Representatives of the German Federal Government have stated that cryptocurrencies do not pose a threat to financial stability, Cointelegraph auf Deutsch reports today, June 12. Nevertheless, the government sees the need for regulatory measures to control digital currencies.

According to the Federal Government, volume of crypto asset transactions is too low compared to the size of the global financial system to pose a serious threat to the current financial system. However, the German government considers it appropriate to closely monitor developments in this area at the G20 level. According to the Federal Government, this assessment is shared within fellow G20 countries.

The German government also referred to its answer today to a parliamentary inquiry  from  right-wing political party Alternative for Germany on problems associated with cryptocurrencies. The alleged problems include money laundering, illegal revenue, use of such currencies in online gambling and terrorist financing. Currently, a national risk analysis to be completed next year is in the works, which would identify any need for action on the government’s part:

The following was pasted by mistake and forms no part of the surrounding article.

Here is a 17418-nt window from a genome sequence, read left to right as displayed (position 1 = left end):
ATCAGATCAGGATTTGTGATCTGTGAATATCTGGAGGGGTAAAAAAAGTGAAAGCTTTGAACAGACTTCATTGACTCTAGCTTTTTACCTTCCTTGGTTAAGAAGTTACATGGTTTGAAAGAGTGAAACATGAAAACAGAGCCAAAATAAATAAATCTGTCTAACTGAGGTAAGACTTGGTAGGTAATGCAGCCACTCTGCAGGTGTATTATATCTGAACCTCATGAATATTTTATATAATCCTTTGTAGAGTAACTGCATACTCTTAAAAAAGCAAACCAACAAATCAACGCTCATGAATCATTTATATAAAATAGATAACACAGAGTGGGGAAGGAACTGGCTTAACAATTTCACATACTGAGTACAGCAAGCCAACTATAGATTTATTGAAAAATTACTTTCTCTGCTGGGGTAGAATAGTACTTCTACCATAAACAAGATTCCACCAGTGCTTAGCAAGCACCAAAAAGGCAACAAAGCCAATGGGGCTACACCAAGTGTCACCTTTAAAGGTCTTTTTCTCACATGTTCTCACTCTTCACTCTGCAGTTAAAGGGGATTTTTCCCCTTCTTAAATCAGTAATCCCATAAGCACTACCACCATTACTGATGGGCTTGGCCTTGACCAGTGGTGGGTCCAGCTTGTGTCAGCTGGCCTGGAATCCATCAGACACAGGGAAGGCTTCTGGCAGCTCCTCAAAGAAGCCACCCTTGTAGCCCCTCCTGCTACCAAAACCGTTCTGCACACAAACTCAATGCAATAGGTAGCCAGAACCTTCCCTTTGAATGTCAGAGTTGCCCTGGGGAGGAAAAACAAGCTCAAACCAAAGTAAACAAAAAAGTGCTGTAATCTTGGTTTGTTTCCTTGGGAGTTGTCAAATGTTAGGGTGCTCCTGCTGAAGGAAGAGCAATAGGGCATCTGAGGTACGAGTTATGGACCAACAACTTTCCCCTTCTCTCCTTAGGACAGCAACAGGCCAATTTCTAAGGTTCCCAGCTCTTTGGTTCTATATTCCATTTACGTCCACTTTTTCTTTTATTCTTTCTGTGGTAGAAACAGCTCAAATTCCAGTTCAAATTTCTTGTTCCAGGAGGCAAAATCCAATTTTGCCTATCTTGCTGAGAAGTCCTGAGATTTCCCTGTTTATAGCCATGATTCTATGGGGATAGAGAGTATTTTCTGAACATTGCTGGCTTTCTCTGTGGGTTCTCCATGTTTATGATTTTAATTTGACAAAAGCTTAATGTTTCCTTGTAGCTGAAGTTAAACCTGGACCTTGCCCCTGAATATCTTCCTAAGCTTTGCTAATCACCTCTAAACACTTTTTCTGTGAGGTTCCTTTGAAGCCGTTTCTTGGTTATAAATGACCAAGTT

"In order to address the risks of Bitcoin and other “cryptocurrencies", there are already important regulations in Germany: for example, German-based crypto traders must follow the same anti-money laundering regulations as other financial service providers – especially when it comes to identifying customers."

The Federal Government also noted that permission from the Federal Financial Supervisory Authority (BaFin) is necessary for the commercial trade of cryptocurrency. The government also emphasized the importance of international controls in the crypto sphere, stating:

"Rather, there is a need for coordinated action at European and international level. The Federal Government is, therefore, pressing for a harmonized handling of crypto-tokens at this both levels."

An April report from the International Monetary Fund (IMF) stated that the body does not see cryptocurrency as a threat to global financial stability, citing similar reasoning to that of the German government.